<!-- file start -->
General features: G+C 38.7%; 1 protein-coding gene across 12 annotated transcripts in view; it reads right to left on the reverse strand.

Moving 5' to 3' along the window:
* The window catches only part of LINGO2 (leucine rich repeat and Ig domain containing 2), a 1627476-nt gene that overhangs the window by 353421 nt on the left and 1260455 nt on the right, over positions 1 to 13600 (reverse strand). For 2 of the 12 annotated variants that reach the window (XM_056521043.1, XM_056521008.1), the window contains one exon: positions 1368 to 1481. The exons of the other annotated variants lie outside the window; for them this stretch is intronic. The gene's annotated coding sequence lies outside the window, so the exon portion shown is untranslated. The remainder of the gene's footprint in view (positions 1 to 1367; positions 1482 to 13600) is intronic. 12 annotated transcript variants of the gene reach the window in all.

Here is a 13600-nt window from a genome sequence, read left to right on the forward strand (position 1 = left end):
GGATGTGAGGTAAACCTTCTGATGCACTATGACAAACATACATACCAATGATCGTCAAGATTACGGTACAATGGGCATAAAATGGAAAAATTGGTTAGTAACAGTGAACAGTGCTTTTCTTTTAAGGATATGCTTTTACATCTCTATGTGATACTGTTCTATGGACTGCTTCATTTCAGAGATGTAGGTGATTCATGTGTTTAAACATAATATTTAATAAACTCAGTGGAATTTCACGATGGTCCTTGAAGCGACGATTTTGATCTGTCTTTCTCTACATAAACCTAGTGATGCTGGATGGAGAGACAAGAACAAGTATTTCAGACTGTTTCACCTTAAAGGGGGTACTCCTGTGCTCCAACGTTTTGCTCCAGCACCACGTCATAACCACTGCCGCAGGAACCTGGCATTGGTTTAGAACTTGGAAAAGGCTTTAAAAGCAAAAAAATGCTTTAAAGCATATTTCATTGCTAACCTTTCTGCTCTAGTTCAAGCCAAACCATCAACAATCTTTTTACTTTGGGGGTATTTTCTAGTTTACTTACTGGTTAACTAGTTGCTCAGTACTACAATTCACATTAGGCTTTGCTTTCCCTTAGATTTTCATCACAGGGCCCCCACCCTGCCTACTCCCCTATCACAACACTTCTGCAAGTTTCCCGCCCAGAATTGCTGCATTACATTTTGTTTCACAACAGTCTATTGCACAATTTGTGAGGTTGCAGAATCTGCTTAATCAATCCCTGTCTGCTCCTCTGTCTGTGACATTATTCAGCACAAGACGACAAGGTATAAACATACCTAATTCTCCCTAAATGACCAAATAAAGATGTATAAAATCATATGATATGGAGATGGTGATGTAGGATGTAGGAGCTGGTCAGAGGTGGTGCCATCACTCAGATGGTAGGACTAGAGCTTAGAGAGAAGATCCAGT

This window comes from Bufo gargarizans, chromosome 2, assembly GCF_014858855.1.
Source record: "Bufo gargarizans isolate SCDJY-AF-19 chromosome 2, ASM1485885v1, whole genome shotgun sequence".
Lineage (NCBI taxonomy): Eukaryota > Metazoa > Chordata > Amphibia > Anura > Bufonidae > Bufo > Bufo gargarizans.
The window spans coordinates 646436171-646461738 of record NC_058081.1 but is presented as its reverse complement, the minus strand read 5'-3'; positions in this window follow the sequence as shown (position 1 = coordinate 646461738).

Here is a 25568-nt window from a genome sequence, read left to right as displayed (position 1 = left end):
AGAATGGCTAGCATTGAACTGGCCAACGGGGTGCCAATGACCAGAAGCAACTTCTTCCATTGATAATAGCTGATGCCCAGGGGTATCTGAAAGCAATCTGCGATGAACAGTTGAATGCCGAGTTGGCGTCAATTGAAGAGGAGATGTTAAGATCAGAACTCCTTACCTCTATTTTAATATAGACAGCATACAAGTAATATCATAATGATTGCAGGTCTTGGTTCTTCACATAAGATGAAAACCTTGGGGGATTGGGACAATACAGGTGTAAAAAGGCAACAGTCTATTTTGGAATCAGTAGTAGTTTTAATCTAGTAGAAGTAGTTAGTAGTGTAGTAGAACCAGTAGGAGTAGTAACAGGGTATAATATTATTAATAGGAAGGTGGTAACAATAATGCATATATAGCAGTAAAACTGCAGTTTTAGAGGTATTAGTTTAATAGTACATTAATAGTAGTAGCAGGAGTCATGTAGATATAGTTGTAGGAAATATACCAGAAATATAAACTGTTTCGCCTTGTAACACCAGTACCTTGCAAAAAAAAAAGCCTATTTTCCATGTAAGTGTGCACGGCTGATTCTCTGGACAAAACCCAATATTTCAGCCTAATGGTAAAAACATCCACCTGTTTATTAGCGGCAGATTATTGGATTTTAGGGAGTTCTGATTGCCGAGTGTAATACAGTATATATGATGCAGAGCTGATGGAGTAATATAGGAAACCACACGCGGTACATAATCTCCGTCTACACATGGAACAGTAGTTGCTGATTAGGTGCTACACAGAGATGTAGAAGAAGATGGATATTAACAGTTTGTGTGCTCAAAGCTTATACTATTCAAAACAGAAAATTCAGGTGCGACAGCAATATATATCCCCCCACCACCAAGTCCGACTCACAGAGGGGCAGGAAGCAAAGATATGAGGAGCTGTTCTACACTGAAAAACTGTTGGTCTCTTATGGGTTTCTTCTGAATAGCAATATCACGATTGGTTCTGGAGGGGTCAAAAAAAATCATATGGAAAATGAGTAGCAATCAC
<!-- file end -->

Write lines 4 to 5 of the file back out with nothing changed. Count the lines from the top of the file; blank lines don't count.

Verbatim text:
Here is a 13600-nt window from a genome sequence, read left to right on the forward strand (position 1 = left end):
GGATGTGAGGTAAACCTTCTGATGCACTATGACAAACATACATACCAATGATCGTCAAGATTACGGTACAATGGGCATAAAATGGAAAAATTGGTTAGTAACAGTGAACAGTGCTTTTCTTTTAAGGATATGCTTTTACATCTCTATGTGATACTGTTCTATGGACTGCTTCATTTCAGAGATGTAGGTGATTCATGTGTTTAAACATAATATTTAATAAACTCAGTGGAATTTCACGATGGTCCTTGAAGCGACGATTTTGATCTGTCTTTCTCTACATAAACCTAGTGATGCTGGATGGAGAGACAAGAACAAGTATTTCAGACTGTTTCACCTTAAAGGGGGTACTCCTGTGCTCCAACGTTTTGCTCCAGCACCACGTCATAACCACTGCCGCAGGAACCTGGCATTGGTTTAGAACTTGGAAAAGGCTTTAAAAGCAAAAAAATGCTTTAAAGCATATTTCATTGCTAACCTTTCTGCTCTAGTTCAAGCCAAACCATCAACAATCTTTTTACTTTGGGGGTATTTTCTAGTTTACTTACTGGTTAACTAGTTGCTCAGTACTACAATTCACATTAGGCTTTGCTTTCCCTTAGATTTTCATCACAGGGCCCCCACCCTGCCTACTCCCCTATCACAACACTTCTGCAAGTTTCCCGCCCAGAATTGCTGCATTACATTTTGTTTCACAACAGTCTATTGCACAATTTGTGAGGTTGCAGAATCTGCTTAATCAATCCCTGTCTGCTCCTCTGTCTGTGACATTATTCAGCACAAGACGACAAGGTATAAACATACCTAATTCTCCCTAAATGACCAAATAAAGATGTATAAAATCATATGATATGGAGATGGTGATGTAGGATGTAGGAGCTGGTCAGAGGTGGTGCCATCACTCAGATGGTAGGACTAGAGCTTAGAGAGAAGATCCAGT